* Important development for Italian economy
* Part of GE drive to control more of its manufacturing
* Follows scrapped Avio IPO earlier this year
By Danilo Masoni
MILAN, Dec 21 U.S. conglomerate General Electric
Co has agreed to buy the aviation business of Italy's
Avio for $4.3 billion, in a sign of confidence about the
country's underlying strength despite its deep recession.
The deal comes as Europe's fourth-biggest economy labours to
become more competitive under a reform agenda set by technocrat
prime minister Mario Monti, who is due to step down on Friday
before general elections seen in February.
"We are convinced that Italy will exit the crisis," Nani
Beccalli, president and chief executive of GE Europe, told
reporters on Friday. "There are undoubtedly hurdles linked to
red tape. But the strategic value of the deal is so big (it
would offset other issues)", Beccalli said.
GE agreed to buy Avio from private equity fund Cinven and
Italian state-controlled defence group Finmeccanica.
The move frustrated the aspirations of France's Safran
and Italy's state-backed Strategic Fund, which had been trying
over the last few months to take over Avio.
GE, whose businesses range from infrastructure technology to
financial services, said Avio would boost its global supply
chain capabilities as its engine production rates rise to meet
growing customer demand.
Avio, which makes components for the GE Dreamliner engine
used by Boeing Co, ranks among Italy's industrial jewels
and is one of the most technologically advanced companies in its
William Blair & Co analyst Nick Heymann said the move, which
amounts to GE buying a supplier to its jet engine program, was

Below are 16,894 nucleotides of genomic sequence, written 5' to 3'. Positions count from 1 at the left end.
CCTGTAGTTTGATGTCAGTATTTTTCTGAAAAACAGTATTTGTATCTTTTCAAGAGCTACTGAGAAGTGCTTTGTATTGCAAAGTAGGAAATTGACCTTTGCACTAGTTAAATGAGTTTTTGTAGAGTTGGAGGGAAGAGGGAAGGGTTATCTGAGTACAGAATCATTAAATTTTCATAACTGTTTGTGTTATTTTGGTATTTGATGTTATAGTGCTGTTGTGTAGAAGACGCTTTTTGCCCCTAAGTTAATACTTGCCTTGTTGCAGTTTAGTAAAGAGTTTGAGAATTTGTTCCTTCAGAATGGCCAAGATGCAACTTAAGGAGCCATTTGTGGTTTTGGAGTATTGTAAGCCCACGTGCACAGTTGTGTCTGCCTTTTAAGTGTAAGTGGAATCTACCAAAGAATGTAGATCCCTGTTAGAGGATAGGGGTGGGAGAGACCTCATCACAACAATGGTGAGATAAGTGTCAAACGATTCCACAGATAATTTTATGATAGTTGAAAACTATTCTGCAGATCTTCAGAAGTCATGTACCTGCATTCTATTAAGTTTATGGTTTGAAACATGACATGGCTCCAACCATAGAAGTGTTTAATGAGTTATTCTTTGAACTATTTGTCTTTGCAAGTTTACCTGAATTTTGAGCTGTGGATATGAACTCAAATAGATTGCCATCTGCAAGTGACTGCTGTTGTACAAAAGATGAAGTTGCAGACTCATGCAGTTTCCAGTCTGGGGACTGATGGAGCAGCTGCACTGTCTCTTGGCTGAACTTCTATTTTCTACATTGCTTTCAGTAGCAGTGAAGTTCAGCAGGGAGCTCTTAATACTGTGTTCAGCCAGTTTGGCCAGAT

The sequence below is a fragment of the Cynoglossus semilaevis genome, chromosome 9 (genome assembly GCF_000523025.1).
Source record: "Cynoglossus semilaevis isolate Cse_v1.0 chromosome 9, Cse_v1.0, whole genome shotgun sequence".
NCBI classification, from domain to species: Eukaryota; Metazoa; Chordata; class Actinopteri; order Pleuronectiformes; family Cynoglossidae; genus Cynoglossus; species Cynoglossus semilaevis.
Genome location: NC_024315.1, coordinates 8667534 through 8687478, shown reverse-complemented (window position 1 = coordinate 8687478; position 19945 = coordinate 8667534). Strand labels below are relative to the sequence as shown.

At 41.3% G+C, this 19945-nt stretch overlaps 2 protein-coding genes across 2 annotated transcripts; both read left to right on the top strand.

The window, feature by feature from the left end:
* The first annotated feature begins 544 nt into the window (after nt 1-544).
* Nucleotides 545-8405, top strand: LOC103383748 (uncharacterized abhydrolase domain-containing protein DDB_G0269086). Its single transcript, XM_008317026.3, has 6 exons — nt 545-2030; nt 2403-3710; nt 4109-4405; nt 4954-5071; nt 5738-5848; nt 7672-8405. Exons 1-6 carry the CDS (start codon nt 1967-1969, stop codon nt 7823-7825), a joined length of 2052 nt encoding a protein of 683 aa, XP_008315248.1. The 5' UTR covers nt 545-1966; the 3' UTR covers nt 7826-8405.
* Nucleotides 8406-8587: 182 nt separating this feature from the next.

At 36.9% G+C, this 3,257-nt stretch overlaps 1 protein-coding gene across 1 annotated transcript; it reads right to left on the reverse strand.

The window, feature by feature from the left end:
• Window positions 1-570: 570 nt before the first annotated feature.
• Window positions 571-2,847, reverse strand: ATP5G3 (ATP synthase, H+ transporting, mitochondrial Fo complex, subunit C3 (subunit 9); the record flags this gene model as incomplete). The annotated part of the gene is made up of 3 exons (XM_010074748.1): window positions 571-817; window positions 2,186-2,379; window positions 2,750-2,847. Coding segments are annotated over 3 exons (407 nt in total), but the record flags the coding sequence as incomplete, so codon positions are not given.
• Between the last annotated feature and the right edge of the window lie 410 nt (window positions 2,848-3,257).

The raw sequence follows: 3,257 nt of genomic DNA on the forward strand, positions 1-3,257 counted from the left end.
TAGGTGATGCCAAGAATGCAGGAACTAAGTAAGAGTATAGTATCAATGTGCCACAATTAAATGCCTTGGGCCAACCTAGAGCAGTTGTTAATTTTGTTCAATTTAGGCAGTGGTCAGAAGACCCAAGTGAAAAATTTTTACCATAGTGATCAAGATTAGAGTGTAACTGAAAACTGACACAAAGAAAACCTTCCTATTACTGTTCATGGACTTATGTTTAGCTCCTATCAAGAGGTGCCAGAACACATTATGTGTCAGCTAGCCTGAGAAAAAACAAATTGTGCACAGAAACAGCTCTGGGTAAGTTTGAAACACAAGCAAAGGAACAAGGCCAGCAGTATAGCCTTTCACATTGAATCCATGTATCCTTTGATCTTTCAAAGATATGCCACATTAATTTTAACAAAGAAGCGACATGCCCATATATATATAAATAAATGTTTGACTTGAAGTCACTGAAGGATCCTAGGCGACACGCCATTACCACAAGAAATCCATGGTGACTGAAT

intended in part to protect new technologies.
"They're trying to get more vertically integrated and have
more control over critical aspects of the manufacturing
process," he said.
GE is developing composite ceramics for jet engines, a
technology it also plans to use in other products such as
electric turbines and equipment used in oil and gas production.
"Rather than developing (composite ceramics) and trust
someone not to give it away, you want to keep it in-house,"
The move could be a sign that GE in coming years might be
ready to consider larger acquisitions outside of the $1 billion
to $3 billion range that GE's CEO, Jeff Immelt, has described as
the company's sweet spot over the past few years.
"We're slowly inching our way back into larger capital
redeployment," Heymann said.
GE shares were down 0.6 percent at $20.92 on Friday morning
on the New York Stock Exchange.
GE said the purchase price values the aviation business of
Avio, which also supplies Rolls Royce Holdings, at 8.5
times its expected 2012 core earnings before interest, taxes,
depreciation and amortization.
"No nitpicks here. This is an excellent deal," said Brian
Langenberg, of independent research firm Langenberg & Co.
Debt-laden Finmeccanica, which owned 14 pct of Avio, will
use the 260 million euros it is earning from its stake sale to
lower debt. The sale is the first of a number of disposals the
company needs to carry out to keep its investment-grade credit
The U.S. group will not be buying Avio's space unit, which
the Italian government considers strategic. The unit, which is
expected to make sales of between 280 million euros and 285
million in 2012, will remain for the time being under the
control of Cinven and Finmeccanica.
Avio's revenue in the aviation sector was 1.7 billion euros
($2.25 billion) in 2011, with more than 50 percent derived from
components for GE and GE joint-venture engines.
Cinven had bought Avio in 2006 for some 2.6 billion euros.
Under GE's ownership, Avio will invest 1.1 billion euros
over the next 10 years, company executives said.
GE said it planned to pursue new opportunities for Avio in
the power generation, oil and marine products industries.
The GE deal comes after a planned initial public offering
for Avio was scrapped earlier in 2012 because of weak market